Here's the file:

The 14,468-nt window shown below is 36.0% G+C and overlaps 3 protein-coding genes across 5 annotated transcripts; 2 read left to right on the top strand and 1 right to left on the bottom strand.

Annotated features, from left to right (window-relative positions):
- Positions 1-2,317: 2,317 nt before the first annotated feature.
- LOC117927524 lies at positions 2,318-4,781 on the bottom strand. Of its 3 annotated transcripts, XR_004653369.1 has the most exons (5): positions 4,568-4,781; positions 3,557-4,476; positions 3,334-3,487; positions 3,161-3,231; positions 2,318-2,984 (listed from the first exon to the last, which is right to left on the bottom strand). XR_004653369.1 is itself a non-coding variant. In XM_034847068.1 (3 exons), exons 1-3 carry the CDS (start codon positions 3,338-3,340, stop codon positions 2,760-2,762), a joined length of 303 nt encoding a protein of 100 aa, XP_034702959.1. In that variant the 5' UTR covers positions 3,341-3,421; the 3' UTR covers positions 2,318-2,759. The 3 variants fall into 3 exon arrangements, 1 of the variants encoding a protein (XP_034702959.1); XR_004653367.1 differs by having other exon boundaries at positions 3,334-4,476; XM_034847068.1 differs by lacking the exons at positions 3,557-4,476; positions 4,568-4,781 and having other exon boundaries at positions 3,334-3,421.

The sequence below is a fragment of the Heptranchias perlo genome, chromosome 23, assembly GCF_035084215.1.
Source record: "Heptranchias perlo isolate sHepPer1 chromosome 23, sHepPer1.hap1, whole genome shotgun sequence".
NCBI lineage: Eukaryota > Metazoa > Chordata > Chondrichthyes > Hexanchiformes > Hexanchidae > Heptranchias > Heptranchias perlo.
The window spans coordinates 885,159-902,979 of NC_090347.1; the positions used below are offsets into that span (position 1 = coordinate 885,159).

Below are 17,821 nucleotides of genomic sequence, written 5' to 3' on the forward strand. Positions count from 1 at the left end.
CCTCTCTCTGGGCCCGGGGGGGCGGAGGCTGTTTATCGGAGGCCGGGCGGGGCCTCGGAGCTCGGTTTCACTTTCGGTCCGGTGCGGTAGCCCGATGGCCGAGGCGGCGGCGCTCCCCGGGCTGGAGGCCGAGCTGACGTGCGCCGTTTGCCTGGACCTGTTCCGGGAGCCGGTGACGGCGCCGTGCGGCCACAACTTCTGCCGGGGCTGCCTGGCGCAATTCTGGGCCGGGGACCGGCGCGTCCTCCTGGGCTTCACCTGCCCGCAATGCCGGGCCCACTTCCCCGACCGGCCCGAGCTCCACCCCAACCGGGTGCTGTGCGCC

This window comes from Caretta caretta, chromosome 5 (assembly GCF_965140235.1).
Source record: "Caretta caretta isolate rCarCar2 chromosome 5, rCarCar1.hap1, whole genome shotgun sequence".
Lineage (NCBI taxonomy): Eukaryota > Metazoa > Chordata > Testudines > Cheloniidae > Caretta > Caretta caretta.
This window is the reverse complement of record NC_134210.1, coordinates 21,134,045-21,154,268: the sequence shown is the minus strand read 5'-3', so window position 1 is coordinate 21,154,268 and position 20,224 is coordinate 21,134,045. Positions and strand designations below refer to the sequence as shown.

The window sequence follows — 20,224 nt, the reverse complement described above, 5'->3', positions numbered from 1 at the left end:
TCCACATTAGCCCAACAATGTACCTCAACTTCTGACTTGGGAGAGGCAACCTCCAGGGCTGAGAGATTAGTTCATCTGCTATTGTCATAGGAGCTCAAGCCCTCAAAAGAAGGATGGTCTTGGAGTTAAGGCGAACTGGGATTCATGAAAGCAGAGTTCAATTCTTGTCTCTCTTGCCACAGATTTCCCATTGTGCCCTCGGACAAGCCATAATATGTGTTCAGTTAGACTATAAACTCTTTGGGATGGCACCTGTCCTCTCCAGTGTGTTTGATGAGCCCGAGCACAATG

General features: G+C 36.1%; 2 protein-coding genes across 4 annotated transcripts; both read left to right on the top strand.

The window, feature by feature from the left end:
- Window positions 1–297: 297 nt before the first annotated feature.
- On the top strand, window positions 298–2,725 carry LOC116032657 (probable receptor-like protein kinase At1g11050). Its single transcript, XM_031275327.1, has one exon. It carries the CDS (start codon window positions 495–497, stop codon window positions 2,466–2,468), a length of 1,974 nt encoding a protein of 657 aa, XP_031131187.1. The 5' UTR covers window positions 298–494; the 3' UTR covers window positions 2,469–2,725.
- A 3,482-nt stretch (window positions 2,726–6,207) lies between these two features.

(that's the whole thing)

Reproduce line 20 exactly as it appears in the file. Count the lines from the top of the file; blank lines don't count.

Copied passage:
- On the top strand, window positions 298–2,725 carry LOC116032657 (probable receptor-like protein kinase At1g11050). Its single transcript, XM_031275327.1, has one exon. It carries the CDS (start codon window positions 495–497, stop codon window positions 2,466–2,468), a length of 1,974 nt encoding a protein of 657 aa, XP_031131187.1. The 5' UTR covers window positions 298–494; the 3' UTR covers window positions 2,469–2,725.